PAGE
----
I felt very much like I was fishing with a friend — or rather that I was learning to fish, and Colis was my teacher, telling tales as he went along. We talked and picked and ambled slowly along from thicket to thicket. After a few hours, I was surprised to realize we had filled half our bag, and it was starting to get heavy.

When I left Colis around noon, the sky was overcast. The afternoon would see a quarter-inch of rain and a high temperature just over 50 degrees. Colis stayed out picking another four hours. Later, he told me he’d totaled 25 pounds on the day. It was his best outing of the season, during which he would manage to harvest 302 pounds, according to his very orderly records. Back at Butch Wells’s warehouse, his daylong effort earned him about $60.

Butch told me in mid-May that his pickers had so far brought in some 12,000 pounds of fiddleheads. These he spread out on big trays to wash off and cull, tossing away any that didn’t look right; the rest he bagged up for sale in markets and stores. Butch hoped to process 25,000 pounds before the season was over, but even with a couple of weeks (at best) to go, he didn’t seem concerned. “Halfway there,” he said cheerfully. “Mother Nature tells us when to start, and she tells us when to stop too.” By month’s end, Butch would process just shy of 26,000 pounds. His best picker brought in 4,200 of those and made roughly $10,000.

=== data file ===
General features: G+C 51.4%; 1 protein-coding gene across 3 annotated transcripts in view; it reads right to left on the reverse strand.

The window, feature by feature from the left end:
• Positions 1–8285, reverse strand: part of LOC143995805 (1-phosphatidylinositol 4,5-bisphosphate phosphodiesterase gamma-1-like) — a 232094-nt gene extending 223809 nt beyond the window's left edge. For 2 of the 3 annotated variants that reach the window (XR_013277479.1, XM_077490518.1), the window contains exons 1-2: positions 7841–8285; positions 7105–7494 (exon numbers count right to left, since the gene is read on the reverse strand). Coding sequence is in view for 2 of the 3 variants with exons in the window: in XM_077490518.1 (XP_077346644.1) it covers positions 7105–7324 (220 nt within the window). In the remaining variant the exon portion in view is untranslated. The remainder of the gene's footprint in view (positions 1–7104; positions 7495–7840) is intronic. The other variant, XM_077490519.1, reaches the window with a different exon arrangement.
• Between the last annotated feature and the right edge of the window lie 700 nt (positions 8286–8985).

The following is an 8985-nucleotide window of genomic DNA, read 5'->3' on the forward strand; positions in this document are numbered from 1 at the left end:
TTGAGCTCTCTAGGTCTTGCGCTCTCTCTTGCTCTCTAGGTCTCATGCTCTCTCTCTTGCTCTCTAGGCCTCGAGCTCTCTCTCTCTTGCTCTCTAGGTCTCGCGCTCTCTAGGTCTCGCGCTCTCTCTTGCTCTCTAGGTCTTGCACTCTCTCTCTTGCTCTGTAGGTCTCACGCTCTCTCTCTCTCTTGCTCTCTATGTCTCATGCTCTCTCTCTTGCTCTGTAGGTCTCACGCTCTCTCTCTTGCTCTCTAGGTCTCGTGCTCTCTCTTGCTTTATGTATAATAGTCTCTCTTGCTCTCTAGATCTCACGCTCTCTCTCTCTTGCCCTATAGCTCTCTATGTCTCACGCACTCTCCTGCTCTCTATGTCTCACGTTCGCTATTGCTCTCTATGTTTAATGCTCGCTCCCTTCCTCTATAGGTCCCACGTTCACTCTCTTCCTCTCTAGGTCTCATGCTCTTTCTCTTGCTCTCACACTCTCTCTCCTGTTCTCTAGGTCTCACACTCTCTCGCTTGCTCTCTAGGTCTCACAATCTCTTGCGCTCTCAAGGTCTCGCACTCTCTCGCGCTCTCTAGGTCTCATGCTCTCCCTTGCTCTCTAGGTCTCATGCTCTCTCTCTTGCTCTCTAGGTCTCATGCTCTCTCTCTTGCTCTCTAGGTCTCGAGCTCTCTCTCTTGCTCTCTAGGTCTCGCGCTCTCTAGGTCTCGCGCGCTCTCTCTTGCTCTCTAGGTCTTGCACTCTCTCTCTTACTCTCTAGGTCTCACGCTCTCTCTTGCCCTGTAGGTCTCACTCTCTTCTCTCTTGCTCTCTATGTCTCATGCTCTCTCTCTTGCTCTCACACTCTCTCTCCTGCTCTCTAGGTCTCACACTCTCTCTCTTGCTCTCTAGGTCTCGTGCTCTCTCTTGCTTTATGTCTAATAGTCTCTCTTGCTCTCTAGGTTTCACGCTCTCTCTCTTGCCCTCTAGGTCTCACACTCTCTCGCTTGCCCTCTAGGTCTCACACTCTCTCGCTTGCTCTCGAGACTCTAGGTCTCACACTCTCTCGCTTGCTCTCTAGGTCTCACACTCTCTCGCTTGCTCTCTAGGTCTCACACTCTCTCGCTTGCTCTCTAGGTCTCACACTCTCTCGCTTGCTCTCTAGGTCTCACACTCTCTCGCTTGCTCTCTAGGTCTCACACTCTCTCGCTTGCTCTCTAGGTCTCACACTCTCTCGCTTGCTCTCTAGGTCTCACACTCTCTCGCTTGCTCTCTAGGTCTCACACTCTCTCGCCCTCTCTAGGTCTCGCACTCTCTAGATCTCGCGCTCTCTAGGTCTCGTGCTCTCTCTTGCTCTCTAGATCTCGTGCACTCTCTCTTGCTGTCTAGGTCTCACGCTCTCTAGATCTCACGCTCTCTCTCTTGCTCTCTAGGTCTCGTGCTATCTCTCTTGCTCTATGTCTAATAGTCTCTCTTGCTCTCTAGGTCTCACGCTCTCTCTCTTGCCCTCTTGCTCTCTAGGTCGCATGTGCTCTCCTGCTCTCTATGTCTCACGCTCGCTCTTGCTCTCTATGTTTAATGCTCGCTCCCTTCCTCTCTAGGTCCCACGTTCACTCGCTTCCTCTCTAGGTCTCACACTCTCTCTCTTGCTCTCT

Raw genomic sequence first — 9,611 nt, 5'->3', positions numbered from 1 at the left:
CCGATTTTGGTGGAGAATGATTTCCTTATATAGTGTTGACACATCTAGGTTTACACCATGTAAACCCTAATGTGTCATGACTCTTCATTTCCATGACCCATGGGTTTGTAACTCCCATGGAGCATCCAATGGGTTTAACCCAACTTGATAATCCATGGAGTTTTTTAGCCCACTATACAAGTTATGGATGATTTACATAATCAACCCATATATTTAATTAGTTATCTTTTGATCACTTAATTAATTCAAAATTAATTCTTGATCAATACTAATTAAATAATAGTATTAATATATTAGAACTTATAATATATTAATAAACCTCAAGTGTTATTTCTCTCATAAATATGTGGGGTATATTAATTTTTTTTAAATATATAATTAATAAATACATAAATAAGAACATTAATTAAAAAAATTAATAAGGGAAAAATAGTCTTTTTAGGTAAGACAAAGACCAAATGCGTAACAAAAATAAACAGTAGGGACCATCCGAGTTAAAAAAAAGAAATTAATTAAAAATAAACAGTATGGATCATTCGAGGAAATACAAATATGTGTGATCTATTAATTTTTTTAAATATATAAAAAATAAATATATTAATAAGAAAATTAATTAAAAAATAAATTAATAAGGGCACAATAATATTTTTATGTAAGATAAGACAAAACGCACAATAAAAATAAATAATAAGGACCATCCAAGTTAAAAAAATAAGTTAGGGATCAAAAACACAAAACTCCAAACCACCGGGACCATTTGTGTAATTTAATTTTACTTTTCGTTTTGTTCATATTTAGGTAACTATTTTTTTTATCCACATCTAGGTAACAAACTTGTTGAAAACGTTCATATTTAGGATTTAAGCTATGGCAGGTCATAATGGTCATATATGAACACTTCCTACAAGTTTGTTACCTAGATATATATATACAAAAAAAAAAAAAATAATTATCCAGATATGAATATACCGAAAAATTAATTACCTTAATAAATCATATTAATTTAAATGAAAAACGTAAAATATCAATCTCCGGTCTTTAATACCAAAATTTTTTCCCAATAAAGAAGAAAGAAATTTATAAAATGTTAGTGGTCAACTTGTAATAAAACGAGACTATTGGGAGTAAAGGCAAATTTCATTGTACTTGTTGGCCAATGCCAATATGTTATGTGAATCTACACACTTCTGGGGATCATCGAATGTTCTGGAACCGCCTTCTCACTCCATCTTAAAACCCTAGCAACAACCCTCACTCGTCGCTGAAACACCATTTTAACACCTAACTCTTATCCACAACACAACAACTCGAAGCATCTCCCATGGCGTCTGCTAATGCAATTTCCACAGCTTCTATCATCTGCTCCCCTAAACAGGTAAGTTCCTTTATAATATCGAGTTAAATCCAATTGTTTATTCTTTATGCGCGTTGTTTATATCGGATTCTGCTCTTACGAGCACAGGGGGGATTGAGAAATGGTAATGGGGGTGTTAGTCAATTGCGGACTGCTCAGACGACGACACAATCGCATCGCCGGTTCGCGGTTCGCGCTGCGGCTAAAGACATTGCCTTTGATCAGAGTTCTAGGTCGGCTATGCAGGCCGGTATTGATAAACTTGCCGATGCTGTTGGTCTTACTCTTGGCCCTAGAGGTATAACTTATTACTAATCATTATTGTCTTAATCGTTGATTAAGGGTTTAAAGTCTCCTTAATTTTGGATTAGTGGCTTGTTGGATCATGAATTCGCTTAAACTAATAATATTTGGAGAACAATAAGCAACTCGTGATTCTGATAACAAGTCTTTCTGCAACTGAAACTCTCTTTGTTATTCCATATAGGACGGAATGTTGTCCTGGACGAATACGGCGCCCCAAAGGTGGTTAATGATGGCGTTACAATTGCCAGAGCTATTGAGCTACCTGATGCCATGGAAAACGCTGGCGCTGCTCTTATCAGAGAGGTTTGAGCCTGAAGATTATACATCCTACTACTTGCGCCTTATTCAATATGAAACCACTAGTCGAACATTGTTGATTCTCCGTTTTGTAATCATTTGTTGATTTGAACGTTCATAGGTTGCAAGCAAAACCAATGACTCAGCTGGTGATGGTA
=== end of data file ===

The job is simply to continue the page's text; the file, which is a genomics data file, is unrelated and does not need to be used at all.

The rest of that month, I occasionally saw Colis’s truck parked on the side of the road, next to this or that stream around Wilton. A few times, I pulled over to look for him, but he was far enough out in his pursuit of the fern that I couldn’t spot him. I pictured him bent over, somewhere far upstream, along the banks of a brook where the canopy was broken and no one else had yet picked, perhaps thinking about lab rabbits, or his daughter, or his faith, or whatever else comes into the mind of a man by himself in the woods.


Down East magazine, April 2018